The Birmingham 2022 Commonwealth Games will have a significant, positive, outcome for the city, its people, and its local communities. It will play a crucial part in the recharge and recovery of the region: from the kickstart it will provide to the economy, to the renewed sense of progressive pride it will instil in citizens.
We want to deliver the Games in a way that prioritises and supports long-term sustainable behaviour change. We want this to be the first Commonwealth Games with a carbon-neutral legacy and set a benchmark for future Games. And we are keen to use the Games to maximise our influence in addressing key socio-economic issues including equality, diversity, and inclusion; social value; accessibility and human rights.
Our pledge sets out our sustainability goals, it's our blueprint that outlines how the Games can help play its part to achieve a better and more sustainable future.
We are a dynamic organisation and as we evolve and travel through the lifetime of the Games delivery, so too will this plan. What remains resolute is that we are steadfast in this journey. It is far more than a policy; it is an underpinning tenet of how we operate and how we will exist as an organisation.
Sustainability - Our Seven Pillars
Our approach to sustainability has seven areas of focus:
Birmingham 2022 is committed to delivering a highly accessible, inclusive, and successful Commonwealth Games. Our ambitions for this Games include:
Defining standards and setting levels for accessibility across the Games using 'The BIG Standard'
Creating an 'Accessibility Advisory Forum'
To better inform Games accessibility planning
Improving Games Accessible Information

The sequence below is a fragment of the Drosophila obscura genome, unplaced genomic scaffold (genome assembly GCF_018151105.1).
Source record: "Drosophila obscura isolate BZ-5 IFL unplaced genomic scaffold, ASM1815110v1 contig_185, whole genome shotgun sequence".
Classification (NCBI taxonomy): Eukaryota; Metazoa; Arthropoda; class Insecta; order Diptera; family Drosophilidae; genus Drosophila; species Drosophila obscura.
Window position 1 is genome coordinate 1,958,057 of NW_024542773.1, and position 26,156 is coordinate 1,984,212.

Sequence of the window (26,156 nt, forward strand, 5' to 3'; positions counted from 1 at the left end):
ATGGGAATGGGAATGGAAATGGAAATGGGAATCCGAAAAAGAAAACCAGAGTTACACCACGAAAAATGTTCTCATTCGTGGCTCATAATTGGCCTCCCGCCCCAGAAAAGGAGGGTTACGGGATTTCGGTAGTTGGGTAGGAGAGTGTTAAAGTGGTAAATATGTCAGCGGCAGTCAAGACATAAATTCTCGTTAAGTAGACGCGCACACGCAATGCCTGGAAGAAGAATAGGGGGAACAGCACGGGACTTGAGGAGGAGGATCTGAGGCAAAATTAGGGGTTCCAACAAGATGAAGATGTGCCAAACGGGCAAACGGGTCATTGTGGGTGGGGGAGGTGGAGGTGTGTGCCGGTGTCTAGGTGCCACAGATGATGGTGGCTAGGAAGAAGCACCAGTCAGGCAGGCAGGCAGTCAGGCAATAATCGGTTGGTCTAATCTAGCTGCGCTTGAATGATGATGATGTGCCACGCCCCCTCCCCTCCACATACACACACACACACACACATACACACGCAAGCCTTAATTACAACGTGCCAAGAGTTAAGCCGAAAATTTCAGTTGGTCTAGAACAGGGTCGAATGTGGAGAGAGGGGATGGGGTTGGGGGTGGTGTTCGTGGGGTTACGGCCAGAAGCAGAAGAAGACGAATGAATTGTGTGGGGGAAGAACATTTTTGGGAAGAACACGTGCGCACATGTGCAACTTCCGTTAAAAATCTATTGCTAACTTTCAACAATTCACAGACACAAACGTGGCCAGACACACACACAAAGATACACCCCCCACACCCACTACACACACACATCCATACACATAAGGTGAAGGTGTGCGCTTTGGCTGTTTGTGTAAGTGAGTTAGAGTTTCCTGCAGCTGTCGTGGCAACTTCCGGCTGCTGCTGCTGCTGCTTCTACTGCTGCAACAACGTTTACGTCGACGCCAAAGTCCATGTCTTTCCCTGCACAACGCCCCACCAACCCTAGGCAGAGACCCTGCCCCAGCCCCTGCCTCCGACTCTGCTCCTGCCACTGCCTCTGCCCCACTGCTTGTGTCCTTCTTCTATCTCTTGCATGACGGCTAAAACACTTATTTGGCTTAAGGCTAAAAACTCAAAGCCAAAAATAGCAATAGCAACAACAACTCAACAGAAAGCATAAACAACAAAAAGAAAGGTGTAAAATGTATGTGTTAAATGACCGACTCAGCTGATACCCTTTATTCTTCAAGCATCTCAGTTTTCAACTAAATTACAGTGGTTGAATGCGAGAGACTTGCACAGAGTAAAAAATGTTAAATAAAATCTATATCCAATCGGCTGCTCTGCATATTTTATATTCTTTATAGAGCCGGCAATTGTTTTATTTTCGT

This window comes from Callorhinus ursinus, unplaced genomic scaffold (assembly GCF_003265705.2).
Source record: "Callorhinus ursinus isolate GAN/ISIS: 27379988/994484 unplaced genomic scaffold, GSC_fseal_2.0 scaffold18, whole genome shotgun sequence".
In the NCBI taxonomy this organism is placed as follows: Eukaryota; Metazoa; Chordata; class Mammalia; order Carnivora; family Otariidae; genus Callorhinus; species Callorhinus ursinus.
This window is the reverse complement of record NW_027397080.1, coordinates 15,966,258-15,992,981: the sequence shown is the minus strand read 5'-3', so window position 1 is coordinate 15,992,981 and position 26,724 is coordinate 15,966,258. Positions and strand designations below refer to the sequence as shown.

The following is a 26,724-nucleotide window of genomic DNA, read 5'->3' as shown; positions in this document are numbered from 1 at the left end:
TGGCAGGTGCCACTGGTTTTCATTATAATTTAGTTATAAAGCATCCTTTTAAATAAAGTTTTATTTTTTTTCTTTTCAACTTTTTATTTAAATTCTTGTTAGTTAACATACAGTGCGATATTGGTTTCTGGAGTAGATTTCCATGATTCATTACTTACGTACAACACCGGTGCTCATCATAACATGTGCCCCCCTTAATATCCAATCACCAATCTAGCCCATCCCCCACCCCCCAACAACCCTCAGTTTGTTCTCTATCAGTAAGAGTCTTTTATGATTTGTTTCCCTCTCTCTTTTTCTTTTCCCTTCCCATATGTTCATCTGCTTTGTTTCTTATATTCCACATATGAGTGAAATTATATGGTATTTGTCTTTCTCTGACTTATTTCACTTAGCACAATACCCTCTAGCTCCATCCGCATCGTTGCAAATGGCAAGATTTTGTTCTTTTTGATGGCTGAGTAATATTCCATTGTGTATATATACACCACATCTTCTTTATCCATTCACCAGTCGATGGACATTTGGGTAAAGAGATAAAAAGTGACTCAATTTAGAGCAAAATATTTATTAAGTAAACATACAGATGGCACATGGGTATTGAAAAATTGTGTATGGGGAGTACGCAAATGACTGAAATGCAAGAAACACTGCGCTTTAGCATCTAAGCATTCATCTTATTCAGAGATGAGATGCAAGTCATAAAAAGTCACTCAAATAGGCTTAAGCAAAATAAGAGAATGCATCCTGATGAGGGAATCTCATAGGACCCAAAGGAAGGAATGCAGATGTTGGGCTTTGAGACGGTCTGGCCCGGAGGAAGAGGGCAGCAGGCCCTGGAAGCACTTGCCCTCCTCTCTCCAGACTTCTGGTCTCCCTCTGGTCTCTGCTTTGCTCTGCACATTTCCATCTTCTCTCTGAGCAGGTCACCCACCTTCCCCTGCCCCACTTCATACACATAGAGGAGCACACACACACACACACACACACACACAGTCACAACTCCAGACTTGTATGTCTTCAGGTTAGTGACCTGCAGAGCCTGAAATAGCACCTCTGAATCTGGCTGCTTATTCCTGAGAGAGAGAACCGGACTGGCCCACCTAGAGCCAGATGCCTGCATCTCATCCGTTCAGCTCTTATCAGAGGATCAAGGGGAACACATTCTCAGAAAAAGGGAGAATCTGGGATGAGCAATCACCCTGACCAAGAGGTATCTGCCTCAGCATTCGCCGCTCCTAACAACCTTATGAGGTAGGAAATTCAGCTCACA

Integrating and improving Games information
A commitment to reducing the Disability Employment Gap
Through our Games recruitment and training
Achieve recognised certification which shapes and promotes accessibility and inclusion across the Games
For more information, please read:
2. Equality, Diversity, and Inclusion
Equality, diversity, and inclusion are at the centre of these Games and embedded into all the Organising Committee's and key partner's activities, as well as into each strand of legacy work. We want to ensure there are low or barrier free ways to access the Games and surrounding events. And every legacy programme will consider how it can reach and include the people who might not ordinarily take part. Games Partners are committed to shifting the dial in their own organisations and leading conversations on difficult social and economic issues.
3. Job Creation and Social Value
This is the first Commonwealth Games to embed Social Value and to measure it. Suppliers' social value commitments are mapped against a set of 5 values: Sustainability, Health & Wellbeing, Inclusivity, Human Rights and Local Benefit. To identify, record and measure the Social Value, we're using a system called Social Value Portal and each of the contracted commitments is mapped against a set of national TOMS (Themes, Outcomes and Measures).
It is also the first Games to create and publish a Social Value Charter:
4. Human Rights